Project Scope: In this project we will be leveraging video analytics to perform crowd analysis over visitors in a room. The objective of the project is to detect and count the number of people in a room every 15 minutes. Live feed and images from preinstalled cameras will be processed by the algorithm, providing us the number of people at that instance in the room.
WHIN Education has built a network of company representatives interested in providing research to develop a global epicenter for agriculture and next-generation manufacturing empowered by smart “Internet of Things” platforms. The team is in the early stages of company interviews and has spread the word through interactive group sessions and a WHIN launch event. In April, WHIN offered a pilot training session, where the team helped to address technology and education issues companies may be facing.
The European Union grant offered faculty, students and staff a great opportunity to work with Procter and Gamble on projects that included business continuity planning with suppliers, manufacturing synchronization and container visibility optimization. Each of these projects was driven by detailed data and contracts and focused on generating quantitative estimates of the impact of optimizing the system and maximizing impact to the supply chain. The Business Continuity project was led by Professor Gemma Berenguer. The simulation models for production were led by Professor Olga Senicheva.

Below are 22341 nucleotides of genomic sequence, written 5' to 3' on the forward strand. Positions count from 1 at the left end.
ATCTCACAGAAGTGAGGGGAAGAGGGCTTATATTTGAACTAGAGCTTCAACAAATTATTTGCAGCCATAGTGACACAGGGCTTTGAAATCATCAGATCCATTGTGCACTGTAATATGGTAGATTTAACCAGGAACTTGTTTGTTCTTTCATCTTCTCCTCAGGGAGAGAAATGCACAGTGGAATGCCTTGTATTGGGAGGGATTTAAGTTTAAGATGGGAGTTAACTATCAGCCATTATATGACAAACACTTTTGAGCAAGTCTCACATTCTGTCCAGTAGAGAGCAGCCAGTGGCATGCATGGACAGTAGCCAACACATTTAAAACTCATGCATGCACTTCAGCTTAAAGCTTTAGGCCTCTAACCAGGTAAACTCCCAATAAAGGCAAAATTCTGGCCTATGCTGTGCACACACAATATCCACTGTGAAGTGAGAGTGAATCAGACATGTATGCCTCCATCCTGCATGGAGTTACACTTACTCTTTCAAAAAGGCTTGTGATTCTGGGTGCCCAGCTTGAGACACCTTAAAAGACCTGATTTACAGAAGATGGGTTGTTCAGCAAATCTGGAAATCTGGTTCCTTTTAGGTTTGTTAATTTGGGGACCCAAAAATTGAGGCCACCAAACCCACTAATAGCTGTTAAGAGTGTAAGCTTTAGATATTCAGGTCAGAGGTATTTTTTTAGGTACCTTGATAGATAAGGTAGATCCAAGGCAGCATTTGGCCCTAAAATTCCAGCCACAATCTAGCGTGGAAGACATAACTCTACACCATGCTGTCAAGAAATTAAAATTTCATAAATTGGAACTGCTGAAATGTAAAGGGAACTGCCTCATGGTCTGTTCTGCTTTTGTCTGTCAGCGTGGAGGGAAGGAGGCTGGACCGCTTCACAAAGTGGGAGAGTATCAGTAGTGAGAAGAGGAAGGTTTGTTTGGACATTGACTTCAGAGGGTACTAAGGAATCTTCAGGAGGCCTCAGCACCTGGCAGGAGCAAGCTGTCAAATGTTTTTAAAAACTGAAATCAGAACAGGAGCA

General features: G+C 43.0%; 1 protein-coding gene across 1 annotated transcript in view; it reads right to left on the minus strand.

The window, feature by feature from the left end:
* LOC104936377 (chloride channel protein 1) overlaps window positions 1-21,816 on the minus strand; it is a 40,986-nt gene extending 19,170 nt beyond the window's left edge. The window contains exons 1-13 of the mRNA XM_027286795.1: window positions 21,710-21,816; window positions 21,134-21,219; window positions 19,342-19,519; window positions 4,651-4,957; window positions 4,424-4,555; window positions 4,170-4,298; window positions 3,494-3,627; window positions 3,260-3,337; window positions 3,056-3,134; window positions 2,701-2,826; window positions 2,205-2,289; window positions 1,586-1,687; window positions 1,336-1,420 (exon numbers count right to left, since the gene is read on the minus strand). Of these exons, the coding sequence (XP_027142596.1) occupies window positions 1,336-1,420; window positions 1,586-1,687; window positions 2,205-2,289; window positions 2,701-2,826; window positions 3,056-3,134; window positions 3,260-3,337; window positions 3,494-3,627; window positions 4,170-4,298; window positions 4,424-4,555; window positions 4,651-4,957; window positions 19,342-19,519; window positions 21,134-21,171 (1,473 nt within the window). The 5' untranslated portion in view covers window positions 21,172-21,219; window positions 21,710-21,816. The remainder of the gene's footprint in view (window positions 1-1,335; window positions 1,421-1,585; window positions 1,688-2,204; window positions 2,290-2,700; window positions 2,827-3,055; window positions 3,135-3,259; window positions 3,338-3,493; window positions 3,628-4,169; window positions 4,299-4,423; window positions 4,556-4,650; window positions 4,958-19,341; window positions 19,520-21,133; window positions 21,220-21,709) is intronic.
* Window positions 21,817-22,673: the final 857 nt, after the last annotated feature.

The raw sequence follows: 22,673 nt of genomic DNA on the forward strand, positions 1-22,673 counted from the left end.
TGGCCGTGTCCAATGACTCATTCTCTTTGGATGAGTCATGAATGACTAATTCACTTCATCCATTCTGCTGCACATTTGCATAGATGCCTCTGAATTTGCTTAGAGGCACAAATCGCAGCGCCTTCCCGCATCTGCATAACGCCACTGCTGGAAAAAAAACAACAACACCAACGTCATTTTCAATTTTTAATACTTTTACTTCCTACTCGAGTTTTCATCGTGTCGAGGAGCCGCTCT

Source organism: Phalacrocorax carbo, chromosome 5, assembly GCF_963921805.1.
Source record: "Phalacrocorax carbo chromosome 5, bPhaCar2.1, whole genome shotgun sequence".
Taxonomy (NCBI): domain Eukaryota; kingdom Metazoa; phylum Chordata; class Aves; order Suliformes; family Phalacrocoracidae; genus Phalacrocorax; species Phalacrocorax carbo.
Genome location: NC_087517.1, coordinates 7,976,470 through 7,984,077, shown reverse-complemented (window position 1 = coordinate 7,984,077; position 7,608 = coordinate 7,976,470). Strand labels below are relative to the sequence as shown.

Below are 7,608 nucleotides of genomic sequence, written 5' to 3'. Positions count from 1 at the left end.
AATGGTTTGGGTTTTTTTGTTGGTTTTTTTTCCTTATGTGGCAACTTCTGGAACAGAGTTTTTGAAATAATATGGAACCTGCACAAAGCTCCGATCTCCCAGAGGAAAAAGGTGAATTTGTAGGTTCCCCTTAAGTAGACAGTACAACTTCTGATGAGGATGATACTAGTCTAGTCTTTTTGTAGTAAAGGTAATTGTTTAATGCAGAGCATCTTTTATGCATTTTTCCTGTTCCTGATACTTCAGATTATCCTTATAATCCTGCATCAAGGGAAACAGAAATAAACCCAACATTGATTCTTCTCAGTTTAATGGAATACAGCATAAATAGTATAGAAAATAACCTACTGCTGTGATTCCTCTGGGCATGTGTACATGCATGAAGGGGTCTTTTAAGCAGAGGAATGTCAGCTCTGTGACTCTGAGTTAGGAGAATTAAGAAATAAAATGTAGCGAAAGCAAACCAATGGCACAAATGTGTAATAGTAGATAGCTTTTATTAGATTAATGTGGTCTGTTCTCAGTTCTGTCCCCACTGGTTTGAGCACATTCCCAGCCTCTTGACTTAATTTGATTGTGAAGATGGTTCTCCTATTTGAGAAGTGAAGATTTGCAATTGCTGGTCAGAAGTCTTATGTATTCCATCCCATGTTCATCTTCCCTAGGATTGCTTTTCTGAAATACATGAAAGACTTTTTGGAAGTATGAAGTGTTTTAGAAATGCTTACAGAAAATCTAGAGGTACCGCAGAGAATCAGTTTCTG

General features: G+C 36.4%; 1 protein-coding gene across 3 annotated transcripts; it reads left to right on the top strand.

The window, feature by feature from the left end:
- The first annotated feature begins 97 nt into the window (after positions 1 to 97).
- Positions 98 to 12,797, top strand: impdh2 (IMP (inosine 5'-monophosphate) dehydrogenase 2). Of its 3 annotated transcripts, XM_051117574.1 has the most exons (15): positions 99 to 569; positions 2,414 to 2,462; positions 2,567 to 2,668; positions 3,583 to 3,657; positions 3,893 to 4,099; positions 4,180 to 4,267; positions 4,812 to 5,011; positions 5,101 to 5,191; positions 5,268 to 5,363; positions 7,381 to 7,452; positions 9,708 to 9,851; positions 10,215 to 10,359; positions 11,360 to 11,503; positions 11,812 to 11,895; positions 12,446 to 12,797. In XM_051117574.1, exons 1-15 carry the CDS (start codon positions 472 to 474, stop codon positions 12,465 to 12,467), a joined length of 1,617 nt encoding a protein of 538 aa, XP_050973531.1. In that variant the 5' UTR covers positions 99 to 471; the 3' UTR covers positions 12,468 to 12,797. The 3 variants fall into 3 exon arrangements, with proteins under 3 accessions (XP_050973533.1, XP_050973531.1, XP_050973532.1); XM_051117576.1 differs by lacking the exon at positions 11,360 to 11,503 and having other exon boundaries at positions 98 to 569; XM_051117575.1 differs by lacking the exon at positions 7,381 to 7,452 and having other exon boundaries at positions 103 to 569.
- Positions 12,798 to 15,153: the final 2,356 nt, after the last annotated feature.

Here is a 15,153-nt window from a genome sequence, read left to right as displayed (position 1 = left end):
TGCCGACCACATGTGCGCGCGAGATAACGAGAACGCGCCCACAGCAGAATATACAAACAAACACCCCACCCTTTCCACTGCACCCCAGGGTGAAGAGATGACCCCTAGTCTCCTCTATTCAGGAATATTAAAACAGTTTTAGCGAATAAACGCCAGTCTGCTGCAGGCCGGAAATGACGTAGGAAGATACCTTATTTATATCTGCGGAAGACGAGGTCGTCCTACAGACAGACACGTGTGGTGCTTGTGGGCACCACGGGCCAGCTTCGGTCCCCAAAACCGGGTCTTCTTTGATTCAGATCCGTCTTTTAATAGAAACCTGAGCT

The manufacturing synchronization and container visibility projects were led by Professor Ananth Iyer. The goal of the synchronization effort was to produce all required orders on a weekly basis i.e., get to a goal of 100% weekly synchronization. But there were some key issues to consider, from differences in packaging, to differences in formulation to line production constraints to forecast variability. In addition, there were setup times that had to be kept track of as production shifted across products. With intense collaboration with P&G managers, and data at a highly granular level, the team produced a mathematical model to optimize the system that permitted both 100% weekly synchronization as well as a close to 5% projected reduction in capacity required.
The project provided a great learning experience and will appear in various forms, from class exercises to cases to academic papers in future years. The container visibility project involved a visiting faculty member from Turkey, Professor Cagri Haksoz and Ananth Iyer. They applied ideas from their past methodological papers to the estimation of the optimal way to use container visibility to improve the supply chain. Their results suggest that waiting to gather data so that it helps in the choice of contingent actions may be preferred to acting too early. Similarly, the decision of when to get this information may depend on how significant the cost of delay is to the system and how expensive the cost of taking corrective steps to remain on schedule. The container visibility project’s results are expected to be used to understand the economics of different tracking schemes for global container flows.